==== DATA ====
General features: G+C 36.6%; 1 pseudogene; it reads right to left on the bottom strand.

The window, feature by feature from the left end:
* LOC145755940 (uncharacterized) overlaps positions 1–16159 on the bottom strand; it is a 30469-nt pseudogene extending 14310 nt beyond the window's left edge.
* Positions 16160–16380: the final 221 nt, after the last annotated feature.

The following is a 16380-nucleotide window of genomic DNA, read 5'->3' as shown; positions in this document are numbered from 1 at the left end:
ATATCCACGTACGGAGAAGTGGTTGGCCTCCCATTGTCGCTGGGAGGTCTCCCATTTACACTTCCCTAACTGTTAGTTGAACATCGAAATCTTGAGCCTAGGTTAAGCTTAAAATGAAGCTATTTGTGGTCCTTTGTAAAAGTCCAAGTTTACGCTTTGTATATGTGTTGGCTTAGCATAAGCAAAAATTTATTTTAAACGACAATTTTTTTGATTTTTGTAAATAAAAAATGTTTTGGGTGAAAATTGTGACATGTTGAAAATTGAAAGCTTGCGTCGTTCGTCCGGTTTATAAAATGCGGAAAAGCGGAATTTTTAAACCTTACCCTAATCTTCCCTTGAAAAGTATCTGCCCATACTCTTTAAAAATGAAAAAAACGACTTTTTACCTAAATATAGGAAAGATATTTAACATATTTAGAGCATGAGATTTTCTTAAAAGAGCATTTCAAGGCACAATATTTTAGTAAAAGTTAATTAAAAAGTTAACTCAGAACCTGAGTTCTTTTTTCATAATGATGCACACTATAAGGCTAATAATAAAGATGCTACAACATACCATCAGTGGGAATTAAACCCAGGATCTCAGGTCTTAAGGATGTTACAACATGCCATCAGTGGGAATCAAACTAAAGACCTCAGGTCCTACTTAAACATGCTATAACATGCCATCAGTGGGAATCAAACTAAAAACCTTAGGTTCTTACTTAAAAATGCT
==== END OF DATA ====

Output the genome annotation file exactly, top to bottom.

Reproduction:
General features: G+C 36.6%; 1 pseudogene; it reads right to left on the bottom strand.

The window, feature by feature from the left end:
* LOC145755940 (uncharacterized) overlaps positions 1–16159 on the bottom strand; it is a 30469-nt pseudogene extending 14310 nt beyond the window's left edge.
* Positions 16160–16380: the final 221 nt, after the last annotated feature.

The following is a 16380-nucleotide window of genomic DNA, read 5'->3' as shown; positions in this document are numbered from 1 at the left end:
ATATCCACGTACGGAGAAGTGGTTGGCCTCCCATTGTCGCTGGGAGGTCTCCCATTTACACTTCCCTAACTGTTAGTTGAACATCGAAATCTTGAGCCTAGGTTAAGCTTAAAATGAAGCTATTTGTGGTCCTTTGTAAAAGTCCAAGTTTACGCTTTGTATATGTGTTGGCTTAGCATAAGCAAAAATTTATTTTAAACGACAATTTTTTTGATTTTTGTAAATAAAAAATGTTTTGGGTGAAAATTGTGACATGTTGAAAATTGAAAGCTTGCGTCGTTCGTCCGGTTTATAAAATGCGGAAAAGCGGAATTTTTAAACCTTACCCTAATCTTCCCTTGAAAAGTATCTGCCCATACTCTTTAAAAATGAAAAAAACGACTTTTTACCTAAATATAGGAAAGATATTTAACATATTTAGAGCATGAGATTTTCTTAAAAGAGCATTTCAAGGCACAATATTTTAGTAAAAGTTAATTAAAAAGTTAACTCAGAACCTGAGTTCTTTTTTCATAATGATGCACACTATAAGGCTAATAATAAAGATGCTACAACATACCATCAGTGGGAATTAAACCCAGGATCTCAGGTCTTAAGGATGTTACAACATGCCATCAGTGGGAATCAAACTAAAGACCTCAGGTCCTACTTAAACATGCTATAACATGCCATCAGTGGGAATCAAACTAAAAACCTTAGGTTCTTACTTAAAAATGCT